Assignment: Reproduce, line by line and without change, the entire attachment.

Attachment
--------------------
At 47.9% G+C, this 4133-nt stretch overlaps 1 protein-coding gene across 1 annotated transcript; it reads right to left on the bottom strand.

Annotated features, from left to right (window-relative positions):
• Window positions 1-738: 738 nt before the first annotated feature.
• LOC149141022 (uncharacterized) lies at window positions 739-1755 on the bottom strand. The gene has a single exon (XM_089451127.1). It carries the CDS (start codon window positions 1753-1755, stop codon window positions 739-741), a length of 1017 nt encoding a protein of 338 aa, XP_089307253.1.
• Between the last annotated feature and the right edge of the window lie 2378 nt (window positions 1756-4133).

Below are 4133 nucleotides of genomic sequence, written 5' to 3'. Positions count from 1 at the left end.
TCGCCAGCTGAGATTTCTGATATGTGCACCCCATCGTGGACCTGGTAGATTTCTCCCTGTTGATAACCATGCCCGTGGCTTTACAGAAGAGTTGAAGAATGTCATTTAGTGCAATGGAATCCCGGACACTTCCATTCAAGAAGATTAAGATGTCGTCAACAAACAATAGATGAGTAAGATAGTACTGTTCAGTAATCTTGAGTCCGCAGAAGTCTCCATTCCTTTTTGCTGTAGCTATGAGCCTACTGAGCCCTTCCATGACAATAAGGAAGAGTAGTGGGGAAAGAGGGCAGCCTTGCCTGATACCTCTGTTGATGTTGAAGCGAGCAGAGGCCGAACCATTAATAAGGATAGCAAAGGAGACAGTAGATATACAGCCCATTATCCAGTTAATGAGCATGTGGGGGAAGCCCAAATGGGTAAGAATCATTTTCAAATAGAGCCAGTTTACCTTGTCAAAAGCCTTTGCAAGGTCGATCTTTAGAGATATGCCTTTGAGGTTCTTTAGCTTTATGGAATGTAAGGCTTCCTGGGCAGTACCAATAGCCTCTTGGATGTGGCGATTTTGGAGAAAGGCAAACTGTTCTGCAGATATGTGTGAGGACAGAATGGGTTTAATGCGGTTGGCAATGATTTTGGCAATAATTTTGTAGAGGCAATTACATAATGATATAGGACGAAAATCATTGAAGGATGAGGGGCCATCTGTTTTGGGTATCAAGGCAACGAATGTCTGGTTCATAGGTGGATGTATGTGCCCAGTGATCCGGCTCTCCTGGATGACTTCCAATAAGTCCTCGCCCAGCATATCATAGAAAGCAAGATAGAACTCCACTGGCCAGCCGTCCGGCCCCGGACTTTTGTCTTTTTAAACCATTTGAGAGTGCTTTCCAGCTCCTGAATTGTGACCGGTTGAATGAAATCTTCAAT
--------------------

At 47.9% G+C, this 4133-nt stretch overlaps 1 protein-coding gene across 1 annotated transcript; it reads right to left on the bottom strand.

Annotated features, from left to right (window-relative positions):
• Window positions 1-738: 738 nt before the first annotated feature.
• LOC149141022 (uncharacterized) lies at window positions 739-1755 on the bottom strand. The gene has a single exon (XM_089451127.1). It carries the CDS (start codon window positions 1753-1755, stop codon window positions 739-741), a length of 1017 nt encoding a protein of 338 aa, XP_089307253.1.
• Between the last annotated feature and the right edge of the window lie 2378 nt (window positions 1756-4133).

Below are 4133 nucleotides of genomic sequence, written 5' to 3'. Positions count from 1 at the left end.
TCGCCAGCTGAGATTTCTGATATGTGCACCCCATCGTGGACCTGGTAGATTTCTCCCTGTTGATAACCATGCCCGTGGCTTTACAGAAGAGTTGAAGAATGTCATTTAGTGCAATGGAATCCCGGACACTTCCATTCAAGAAGATTAAGATGTCGTCAACAAACAATAGATGAGTAAGATAGTACTGTTCAGTAATCTTGAGTCCGCAGAAGTCTCCATTCCTTTTTGCTGTAGCTATGAGCCTACTGAGCCCTTCCATGACAATAAGGAAGAGTAGTGGGGAAAGAGGGCAGCCTTGCCTGATACCTCTGTTGATGTTGAAGCGAGCAGAGGCCGAACCATTAATAAGGATAGCAAAGGAGACAGTAGATATACAGCCCATTATCCAGTTAATGAGCATGTGGGGGAAGCCCAAATGGGTAAGAATCATTTTCAAATAGAGCCAGTTTACCTTGTCAAAAGCCTTTGCAAGGTCGATCTTTAGAGATATGCCTTTGAGGTTCTTTAGCTTTATGGAATGTAAGGCTTCCTGGGCAGTACCAATAGCCTCTTGGATGTGGCGATTTTGGAGAAAGGCAAACTGTTCTGCAGATATGTGTGAGGACAGAATGGGTTTAATGCGGTTGGCAATGATTTTGGCAATAATTTTGTAGAGGCAATTACATAATGATATAGGACGAAAATCATTGAAGGATGAGGGGCCATCTGTTTTGGGTATCAAGGCAACGAATGTCTGGTTCATAGGTGGATGTATGTGCCCAGTGATCCGGCTCTCCTGGATGACTTCCAATAAGTCCTCGCCCAGCATATCATAGAAAGCAAGATAGAACTCCACTGGCCAGCCGTCCGGCCCCGGACTTTTGTCTTTTTAAACCATTTGAGAGTGCTTTCCAGCTCCTGAATTGTGACCGGTTGAATGAAATCTTCAAT